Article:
Best Part: It made us feel so young! (comparatively)
Now, while St. Albans Midweek lunch has generally focused on city central dining opportunities, we decided to open things up a bit. Hopefully in going a little further out than the city station, we will discover a range of exciting new dining opportunities and tap into a wider reader base. We will of course still eat in St Albans and only during the week!
This time, we decided to try a very popular luncheon avenue; the garden centre cafe. What? Yes, you heard correctly, we are going full on garden centre this week. My husband does not like garden centres and therefore I have generally only lunched in such establishments with my retired parents and my then pre-school children. It turns out that since those days, the client demographic has remained stable. To make a cursory observation, if the diners were not over 55 years of age they were generally under 2. Mr Midweek Lunch and I are pretty much the average of those two ages but most people had the good manners not to stare.
Ayletts garden centre is conveniently situated off the North Orbital, only a short walk from a pet supermarket, a shed emporium, the fish place and more excitingly the new Loaf store (which we did not visit). As well as selling a range of garden goods and boasting a popular sinister moving Christmas display, it has a large cafe offering a range of hot and cold food. Keeping the horticultural theme this is named the Dahlia Coffee House, but I would be surprised if it has ever been referred to as anything but the Ayletts Café, other than by the most dedicated of garden centre marketeers. Although I would generally visit for afternoon tea I was pleased to see plenty of very reasonably priced lunch options on the menu.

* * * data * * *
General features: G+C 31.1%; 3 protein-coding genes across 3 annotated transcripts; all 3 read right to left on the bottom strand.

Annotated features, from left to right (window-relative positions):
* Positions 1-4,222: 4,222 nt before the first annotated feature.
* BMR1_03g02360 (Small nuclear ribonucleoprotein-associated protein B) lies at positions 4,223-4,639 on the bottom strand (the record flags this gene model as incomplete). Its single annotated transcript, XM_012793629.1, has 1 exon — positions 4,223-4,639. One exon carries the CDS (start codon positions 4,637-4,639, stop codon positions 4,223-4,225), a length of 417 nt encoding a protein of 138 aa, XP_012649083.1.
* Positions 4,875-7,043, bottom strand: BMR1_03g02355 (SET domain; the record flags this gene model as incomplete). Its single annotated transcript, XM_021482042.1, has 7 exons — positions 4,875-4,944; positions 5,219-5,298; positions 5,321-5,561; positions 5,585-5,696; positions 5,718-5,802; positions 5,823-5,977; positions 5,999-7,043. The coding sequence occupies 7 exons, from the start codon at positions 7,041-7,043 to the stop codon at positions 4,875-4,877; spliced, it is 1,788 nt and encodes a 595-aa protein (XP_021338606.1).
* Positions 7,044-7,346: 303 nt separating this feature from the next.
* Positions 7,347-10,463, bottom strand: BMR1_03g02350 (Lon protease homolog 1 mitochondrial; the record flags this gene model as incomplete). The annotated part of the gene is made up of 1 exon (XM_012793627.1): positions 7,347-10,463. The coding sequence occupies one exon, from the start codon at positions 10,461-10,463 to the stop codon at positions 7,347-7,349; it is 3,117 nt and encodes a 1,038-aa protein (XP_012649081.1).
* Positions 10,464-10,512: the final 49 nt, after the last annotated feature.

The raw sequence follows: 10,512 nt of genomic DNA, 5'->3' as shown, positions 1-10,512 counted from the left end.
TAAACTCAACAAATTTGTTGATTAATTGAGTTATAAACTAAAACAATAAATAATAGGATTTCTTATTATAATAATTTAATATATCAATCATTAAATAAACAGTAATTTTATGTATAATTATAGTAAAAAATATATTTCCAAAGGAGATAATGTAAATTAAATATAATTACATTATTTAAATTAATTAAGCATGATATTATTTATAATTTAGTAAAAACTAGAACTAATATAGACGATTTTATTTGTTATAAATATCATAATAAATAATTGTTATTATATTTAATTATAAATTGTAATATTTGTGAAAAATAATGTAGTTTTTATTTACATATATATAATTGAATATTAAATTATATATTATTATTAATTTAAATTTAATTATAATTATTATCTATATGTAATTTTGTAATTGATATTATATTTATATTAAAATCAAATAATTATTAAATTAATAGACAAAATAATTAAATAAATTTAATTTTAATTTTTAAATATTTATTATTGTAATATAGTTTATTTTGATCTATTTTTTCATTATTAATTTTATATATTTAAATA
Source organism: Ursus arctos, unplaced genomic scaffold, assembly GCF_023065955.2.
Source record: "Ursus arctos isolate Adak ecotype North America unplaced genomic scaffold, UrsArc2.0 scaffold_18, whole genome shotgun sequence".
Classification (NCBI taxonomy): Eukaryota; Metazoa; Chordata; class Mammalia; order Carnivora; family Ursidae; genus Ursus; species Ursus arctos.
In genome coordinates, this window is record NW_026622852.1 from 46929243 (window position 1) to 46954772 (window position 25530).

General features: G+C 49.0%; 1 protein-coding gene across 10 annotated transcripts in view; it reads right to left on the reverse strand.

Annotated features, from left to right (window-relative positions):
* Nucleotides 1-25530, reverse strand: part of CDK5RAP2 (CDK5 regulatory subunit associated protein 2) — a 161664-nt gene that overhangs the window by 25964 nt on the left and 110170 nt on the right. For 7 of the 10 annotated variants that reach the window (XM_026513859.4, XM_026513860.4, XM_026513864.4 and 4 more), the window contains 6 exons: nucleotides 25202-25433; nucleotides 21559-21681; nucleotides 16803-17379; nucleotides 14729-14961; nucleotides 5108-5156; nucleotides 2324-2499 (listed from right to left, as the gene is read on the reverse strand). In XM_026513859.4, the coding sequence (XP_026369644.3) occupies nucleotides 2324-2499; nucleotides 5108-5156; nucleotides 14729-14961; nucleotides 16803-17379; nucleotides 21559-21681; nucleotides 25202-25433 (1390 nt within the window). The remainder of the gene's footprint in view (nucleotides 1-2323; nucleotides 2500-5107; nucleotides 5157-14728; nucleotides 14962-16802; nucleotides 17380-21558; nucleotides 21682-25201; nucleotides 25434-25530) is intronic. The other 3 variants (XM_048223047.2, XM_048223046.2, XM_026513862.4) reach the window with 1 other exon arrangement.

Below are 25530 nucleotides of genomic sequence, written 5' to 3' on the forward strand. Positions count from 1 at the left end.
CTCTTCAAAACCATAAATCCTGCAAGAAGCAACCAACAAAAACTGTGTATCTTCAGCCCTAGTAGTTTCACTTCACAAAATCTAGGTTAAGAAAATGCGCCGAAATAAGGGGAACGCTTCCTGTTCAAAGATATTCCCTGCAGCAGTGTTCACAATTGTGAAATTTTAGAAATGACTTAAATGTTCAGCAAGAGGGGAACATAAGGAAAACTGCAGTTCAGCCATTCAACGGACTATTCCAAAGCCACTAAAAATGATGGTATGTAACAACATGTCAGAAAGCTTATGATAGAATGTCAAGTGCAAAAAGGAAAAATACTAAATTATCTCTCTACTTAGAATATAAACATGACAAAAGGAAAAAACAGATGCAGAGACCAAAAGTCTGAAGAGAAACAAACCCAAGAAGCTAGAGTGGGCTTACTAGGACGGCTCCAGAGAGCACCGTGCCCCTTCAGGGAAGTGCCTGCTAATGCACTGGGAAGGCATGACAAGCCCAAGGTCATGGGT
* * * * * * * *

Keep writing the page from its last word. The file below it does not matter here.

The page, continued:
Mr Midweek Lunch had a Homemade Grannie’s Bake. Whether the Granny or the Bake was homemade was not clear from the menu, though thinking it through it does seem much more likely that it was the former (people having a much greater sense of propriety back in those days). Putting such matters to one side the dish was a sort of cross between a Moussaka and a Gratin (possibly the Granny in question hailing from Greek/French parentage, which does maybe undermine my previously reasoning on the location of her conception). It was gratifyingly cheesy, possibly gratin-ifying, but was rather let down by a limp side salad. A good stodgy choice when the weather gets brisk, anyway.
I had a toasted goats cheese ciabatta slice with side salad which was pleasant but not exceptional. It needed a little piquancy to offset the cheese, perhaps a sweet chilli jam. However, while we may not have made the best choices on this occasion, I must point out that our lunch was extremely good value for money, the total bill coming in at around £16, and therefore I was well satisfied. Remember of course that Ayletts is not just a cafe. It provides a happy afternoon out for those who get their twisted thrills from browsing round plants, planters, garden structures and interesting gift ideas. It is a great place to take pre-schoolers who like to climb inside the larger planters while their poor parents have paused to consider the polyanthers. The Christmas display will also be a draw for those wishing to traumatise their children.
The Ayletts cafe is worth a lunch time visit if you have garden/leisure business to attend to. It won’t break the bank and you can be sure of a proper cup of tea served from a pot. This alone is a draw for me.